By Maria Haynie
When he saw how broken the basketball court floor was, Jeff Barringer’s ideas about the players changed. Here he was in Nairobi, Kenya, on the campus of Strathmore University, surrounded by student-athletes whose talents qualified them to compete at the professional level. The teams win so many trophies that they have a storage problem, yet their athletic facilities are dismal.
“Not only were these student teams playing at the professional level, they were winning,” says Barringer, a 2012 and 2017 graduate of Columbia College. “But when I looked at their campus, the basketball court was uneven and outdoors, the track was gravel, and runoff from a nearby hospital collected in the middle of their field. Everything they had was what we would consider to be an excuse to not be successful.”
Now, back in Columbia, Missouri, Barringer is taking these examples from the Leadercast Expedition trip to heart. Barringer, Columbia College’s assistant director for recruitment in the Admissions office, never thought he’d end up going, but his wife Amber, executive assistant for the senior vice president and chief operating officer at the school, had other plans.
“A bunch of people from Columbia College went to Leadercast this year, and my wife and I were there. They had a little flyer for the trip in their program, and I kind of reached over like, ‘Oh, that’s cool,’ and didn’t think anything else of it,” says Barringer. “Well, she decided to contact the company and get an interview set up for me. So, she kind of got the ball rolling. I did the interview with Duane (Cummings), the CEO, and he picked 16 people out of all the people he interviewed. I was one of the ones selected for it. Kind of cool.”
The 10-day trip included a safari, interactions with local Maasai tribe leaders and visits with the players of Mathare United, a professional soccer team made of athletes who live in Mathare, the second-largest slum in Africa. Their success despite challenges inspired Barringer, and he found even more to admire when he interacted with soccer athletes during a practice.
“One of the Mathare players and I connected really well,” says Barringer, pointing out the Mathare United bracelet on his wrist. “After we met, he wanted to talk more, so he walked all the way to our hotel and brought me a gift. I was humbled that someone just barely getting by would make that gesture, and I hope I can have that same impact on the people I serve.”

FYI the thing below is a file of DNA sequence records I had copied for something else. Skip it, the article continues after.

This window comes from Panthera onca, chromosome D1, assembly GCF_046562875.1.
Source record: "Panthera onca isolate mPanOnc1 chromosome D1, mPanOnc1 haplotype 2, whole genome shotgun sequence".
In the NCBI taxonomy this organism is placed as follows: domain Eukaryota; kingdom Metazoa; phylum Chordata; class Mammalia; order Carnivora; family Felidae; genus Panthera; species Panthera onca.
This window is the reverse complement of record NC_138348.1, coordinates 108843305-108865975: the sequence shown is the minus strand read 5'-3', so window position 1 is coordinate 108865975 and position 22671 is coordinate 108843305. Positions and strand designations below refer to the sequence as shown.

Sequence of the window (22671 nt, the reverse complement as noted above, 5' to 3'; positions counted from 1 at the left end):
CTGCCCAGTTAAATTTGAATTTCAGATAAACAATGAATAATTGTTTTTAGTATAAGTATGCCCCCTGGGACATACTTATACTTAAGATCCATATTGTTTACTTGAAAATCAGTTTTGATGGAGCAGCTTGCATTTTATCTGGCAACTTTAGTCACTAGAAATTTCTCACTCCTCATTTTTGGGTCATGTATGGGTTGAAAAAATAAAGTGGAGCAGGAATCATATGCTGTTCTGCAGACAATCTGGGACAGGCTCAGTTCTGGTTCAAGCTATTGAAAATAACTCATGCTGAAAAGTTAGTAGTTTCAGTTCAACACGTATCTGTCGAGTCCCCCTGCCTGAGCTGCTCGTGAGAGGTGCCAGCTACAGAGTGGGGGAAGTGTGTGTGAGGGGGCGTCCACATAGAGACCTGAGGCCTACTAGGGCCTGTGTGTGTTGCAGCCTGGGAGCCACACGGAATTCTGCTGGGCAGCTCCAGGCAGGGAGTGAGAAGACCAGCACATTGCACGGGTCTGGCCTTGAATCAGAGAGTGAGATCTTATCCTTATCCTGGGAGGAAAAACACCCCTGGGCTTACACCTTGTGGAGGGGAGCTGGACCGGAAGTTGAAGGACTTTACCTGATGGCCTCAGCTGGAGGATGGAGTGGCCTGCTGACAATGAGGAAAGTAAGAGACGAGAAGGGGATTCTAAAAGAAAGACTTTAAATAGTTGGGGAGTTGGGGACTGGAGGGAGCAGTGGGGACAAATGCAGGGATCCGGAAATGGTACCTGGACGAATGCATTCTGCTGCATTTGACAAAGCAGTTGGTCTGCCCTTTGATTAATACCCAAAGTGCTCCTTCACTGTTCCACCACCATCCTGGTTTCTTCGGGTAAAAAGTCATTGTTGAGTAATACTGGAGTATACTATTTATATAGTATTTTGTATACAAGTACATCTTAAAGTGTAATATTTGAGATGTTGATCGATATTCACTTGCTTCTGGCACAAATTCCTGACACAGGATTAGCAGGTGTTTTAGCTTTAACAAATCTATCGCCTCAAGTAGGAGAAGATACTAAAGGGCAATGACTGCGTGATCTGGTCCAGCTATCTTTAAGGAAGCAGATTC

The idea of leadership as service is a core idea that Cummings taught Barringer, along with the ABCs of leadership: awareness, behavior and communication. Barringer is actively working on increasing his awareness of the needs of his new team.
“I kind of feel like leadership is one of those things that, if you’re not continually trying to get better, you won’t get any better at it,” says Barringer. “I’m trying to pay attention to each member of my team’s communication needs. The hardest part is to be intentional, because it’s really easy to focus on the conversation and not all the other cues.”
Barringer keeps the gifts from the Mathare player, a small bowl and a carved wooden elephant, with him in his office so he can remember the inspiration he found in the determined athletes.
A few floors up from Barringer’s office is the desk of Amanda Iman, a creative strategist in Columbia College’s Marketing department. The background of her desktop computer, surrounded by design magazines and books full of paper samples, often features photographs of Maasai singers in their traditional bright red, royal blue and deep purple clothes. She volunteers her graphic design and marketing know-how to a Tanzanian media production company, Pamoja Ministries, and is spending two weeks this December near where Barringer travelled in Africa.
“I volunteered with Pamoja and first traveled to Tanzania in 2010, worked on projects and helped launch the organization’s production company,” said Iman. “In working with Pamoja, both while in Tanzania or back home in the States, I’ve helped rebrand their organization, do PR for the world premiere of their movie, designed CD and DVD covers for children’s programming and Maasai music and even helped coordinate additional Maasai choir tours across North America.”
Iman, like Barringer, has found inspiration from her work and travels.
“One of my favorite things about this trip and working with this organization is that I can use the skills that I already have to be a part in showcasing a different side of a continent than is rarely seen in Western media,” said Iman. “There is such diversity, beauty and so many stories of hope that just need a little help getting their voices heard.”